• The Ohio Joint Medicaid Oversight Committee of the Ohio General Assembly reported that per member per month Medicaid costs are expected to rise between 3.1 percent and 4.0 percent in fiscal 2022 and between 3.1 percent and 4.1 percent in fiscal 2023, according to an analysis by actuarial firm Optumas.
  • Oklahoma – The Oklahoma Health Care Authority has created a mobile-friendly version of, Oklahoma’s Medicaid online enrollment portal. The secure website allows more Oklahomans to apply and renew their SoonerCare benefits from their smartphones. Nearly 30 percent of attempted or completed applications received in July were done by Oklahomans using a smartphone. Before the update, applicants and members would navigate the application as they do with a traditional desktop browser, which resulted in having to log in and out or quit the application process until they could access a computer.
  • Oregon – The Oregon Health Authority is encouraging families with newborns to take advantage of the free, optional nurse home visiting program known as Family Connects Oregon, which continues its roll-out in communities statewide. Family Connects Oregon, which launched in February 2020 following the passage of legislation, provides voluntary, universally offered nurse home visiting services to all families with newborns living in the state, no matter their income, location or insurance status. Oregon is the first in the country to offer these services statewide and require private insurance providers to pay for them.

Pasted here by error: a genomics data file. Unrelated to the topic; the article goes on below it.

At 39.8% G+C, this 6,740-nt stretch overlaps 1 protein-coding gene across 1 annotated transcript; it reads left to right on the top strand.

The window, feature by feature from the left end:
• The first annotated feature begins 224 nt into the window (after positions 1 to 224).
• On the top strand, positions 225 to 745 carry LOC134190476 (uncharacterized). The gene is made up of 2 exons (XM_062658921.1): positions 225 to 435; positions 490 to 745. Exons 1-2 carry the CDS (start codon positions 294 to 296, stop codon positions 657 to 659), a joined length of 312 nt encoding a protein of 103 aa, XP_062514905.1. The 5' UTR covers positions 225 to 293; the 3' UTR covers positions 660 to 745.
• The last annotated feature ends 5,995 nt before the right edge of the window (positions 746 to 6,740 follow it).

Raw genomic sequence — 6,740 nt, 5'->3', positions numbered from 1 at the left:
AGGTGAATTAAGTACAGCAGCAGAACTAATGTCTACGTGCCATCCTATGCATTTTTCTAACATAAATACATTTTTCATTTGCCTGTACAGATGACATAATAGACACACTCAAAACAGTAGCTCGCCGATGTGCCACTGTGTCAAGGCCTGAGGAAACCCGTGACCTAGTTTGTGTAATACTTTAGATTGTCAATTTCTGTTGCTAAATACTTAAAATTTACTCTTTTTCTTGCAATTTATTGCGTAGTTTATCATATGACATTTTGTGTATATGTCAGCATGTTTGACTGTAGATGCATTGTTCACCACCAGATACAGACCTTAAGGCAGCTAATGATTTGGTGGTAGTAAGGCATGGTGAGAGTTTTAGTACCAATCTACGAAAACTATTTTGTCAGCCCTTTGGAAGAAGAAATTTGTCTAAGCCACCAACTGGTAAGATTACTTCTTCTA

• Texas
    • The Texas Health and Human Services Commission (HHSC) released a draft of its request for proposals (RFP) for STAR Health, which provides integrated physical and behavioral health services to children and young adults in the foster care system. Dental, vision, pharmacy, and personal care services are also included. The final RFP is scheduled for release on October 25, 2021. HHSC will award one, six-year contract with up to three two-year renewals.
    • In anticipation of the upcoming solicitation and resulting contract for STAR+PLUS, which serves individuals who have disabilities or are age 65 or older, HHSC issued a request for public comment seeking input on the proposed Best Value Criteria the agency will use to evaluate and select the successful respondent.